Workers and protesters have removed some of the barricades near a major Occupy Central pro-democracy encampment in Hong Kong, meeting no resistance from pro-democracy campaigners after an initial debate was resolved.
In the first of a series of actions aimed at enforcing civil injunctions granted by the former British colony's High Court, workers began cutting plastic ties holding metal barricades together, while protesters removed barricades on their side, taking them away for future use.
"Please could anyone who remains within the area covered by the injunction please immediately pack up their things and leave," the bailiff told protesters through a megaphone, adding that anyone who failed to comply could be held in contempt of court.
However, protesters had already moved their tents before the bailiff arrived, and had gathered to watch proceedings, making no attempt to obstruct the removal of barricades, online video of the incident showed.
Meanwhile, pan-democratic lawmaker Albert Ho negotiated with lawyers from Golden Investment, the joint venture controlled by Chinese state-owned Citic Group, which owns the 33-storey Citic Tower building opposite government headquarters in Admiralty district.
After winning lawyers round to his point of view, Ho told local media he was pleased to have avoided a conflict between workers and student activists campaigning for full democracy in 2017 elections for the territory's chief executive.
He said pedestrians and vehicles can now enter the area, fulfilling the terms of the court injunction. Any further action by the authorities would be "politically motivated," he told the South China Morning Post newspaper.
Some barricades remain
However, injunctions remain unenforced in the busy shopping districts of Mong Kok and Causeway Bay, while injunctions applying to roads elsewhere in Admiralty—at the heart of the main site known as "Umbrella Square"—may yet be granted.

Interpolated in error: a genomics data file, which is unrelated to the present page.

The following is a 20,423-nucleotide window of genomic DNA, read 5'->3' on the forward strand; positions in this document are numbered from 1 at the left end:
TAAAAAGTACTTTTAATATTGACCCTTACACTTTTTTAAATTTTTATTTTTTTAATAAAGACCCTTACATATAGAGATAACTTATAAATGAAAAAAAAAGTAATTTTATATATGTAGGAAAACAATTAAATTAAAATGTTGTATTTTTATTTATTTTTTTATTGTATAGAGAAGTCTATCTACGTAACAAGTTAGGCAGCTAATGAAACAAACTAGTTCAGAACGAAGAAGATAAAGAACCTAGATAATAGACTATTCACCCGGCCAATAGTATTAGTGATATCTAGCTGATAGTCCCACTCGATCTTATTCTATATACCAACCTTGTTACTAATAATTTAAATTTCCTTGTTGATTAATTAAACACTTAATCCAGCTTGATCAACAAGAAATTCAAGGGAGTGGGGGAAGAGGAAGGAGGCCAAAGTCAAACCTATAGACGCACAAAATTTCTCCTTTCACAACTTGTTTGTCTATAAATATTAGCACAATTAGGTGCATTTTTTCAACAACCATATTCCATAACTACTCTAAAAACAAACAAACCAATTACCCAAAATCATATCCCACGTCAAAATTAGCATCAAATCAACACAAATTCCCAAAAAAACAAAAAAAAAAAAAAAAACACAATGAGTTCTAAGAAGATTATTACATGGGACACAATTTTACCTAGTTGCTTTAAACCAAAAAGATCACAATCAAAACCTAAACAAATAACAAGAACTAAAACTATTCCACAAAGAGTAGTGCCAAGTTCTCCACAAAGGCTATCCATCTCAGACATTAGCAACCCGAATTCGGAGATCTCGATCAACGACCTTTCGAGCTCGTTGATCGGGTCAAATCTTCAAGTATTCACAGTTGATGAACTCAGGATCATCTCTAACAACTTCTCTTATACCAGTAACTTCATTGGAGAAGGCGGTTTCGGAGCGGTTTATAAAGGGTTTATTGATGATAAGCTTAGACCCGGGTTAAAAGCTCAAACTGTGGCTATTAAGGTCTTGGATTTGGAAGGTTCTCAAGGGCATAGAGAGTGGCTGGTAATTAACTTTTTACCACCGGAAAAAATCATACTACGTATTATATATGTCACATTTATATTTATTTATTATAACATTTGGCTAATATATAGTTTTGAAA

Joshua Wong, leader of the academic activist group Scholarism, said on Monday that protesters are willing to restore access to the main entrance of the building.
"That is now open, but if they want to remove any more of the barriers, that I think that would be politically motivated, and the bailiffs should do something about it," he told RFA.
A protester who asked to remain anonymous said the remaining barricades are important as a way of preventing cars from approaching the main encampment on Admiralty's Harcourt Road.
"We'll stay as long as we can, and take it day by day," the protester said.
Meanwhile, Alex Chow, leader of the influential Hong Kong Federation of Students (HKFS), said protesters wouldn't allow total clearance of all protest sites, where campaigners have been encamped since riot police tried to disperse them with tear gas and pepper spray on Sept.
The crackdown by police swelled protest numbers to the hundreds of thousands in the days that followed.
"Our members will stay with other protesters to the last minute," Chow told reporters, adding that many protesters were ready to risk arrest.
Police told reporters that bailiffs were unlikely to move to clear the Mong Kok injunction area before Thursday at the earliest.
Call to leave the sites
The Occupy Central movement began after China's parliament, the National People's Congress (NPC), ruled on Aug. 31 that while all five million of Hong Kong's voters can cast ballots in elections scheduled for 2017 for Hong Kong's chief executive, they will only be able to choose between two or three candidates preselected by Beijing.
Occupy protesters and pan-democratic politicians, who won 54 percent of the popular vote in the last legislative elections, have dismissed the proposed reform package as "fake universal suffrage."
But Occupy Central co-founder and sociology professor Chan Kin-man on Tuesday called on protesters, now mostly students, to leave the main sites or consider scaling back their protest.
The chances that Beijing could have a change of heart are slim, and public opinion has clearly turned against the Occupy movement, Chan wrote in a newspaper article published in Hong Kong on Tuesday.
"The priority now should be to minimize the disturbance the movement is causing to people's daily lives in order to win their support," Chan wrote.
A survey by the Chinese University of Hong Kong conducted last weekend found that more than two thirds of respondents think it is time to end the protest.
Reported by Lin Jing for RFA's Cantonese Service, and by Xin Lin for the Mandarin Service. Translated and written in English by Luisetta Mudie.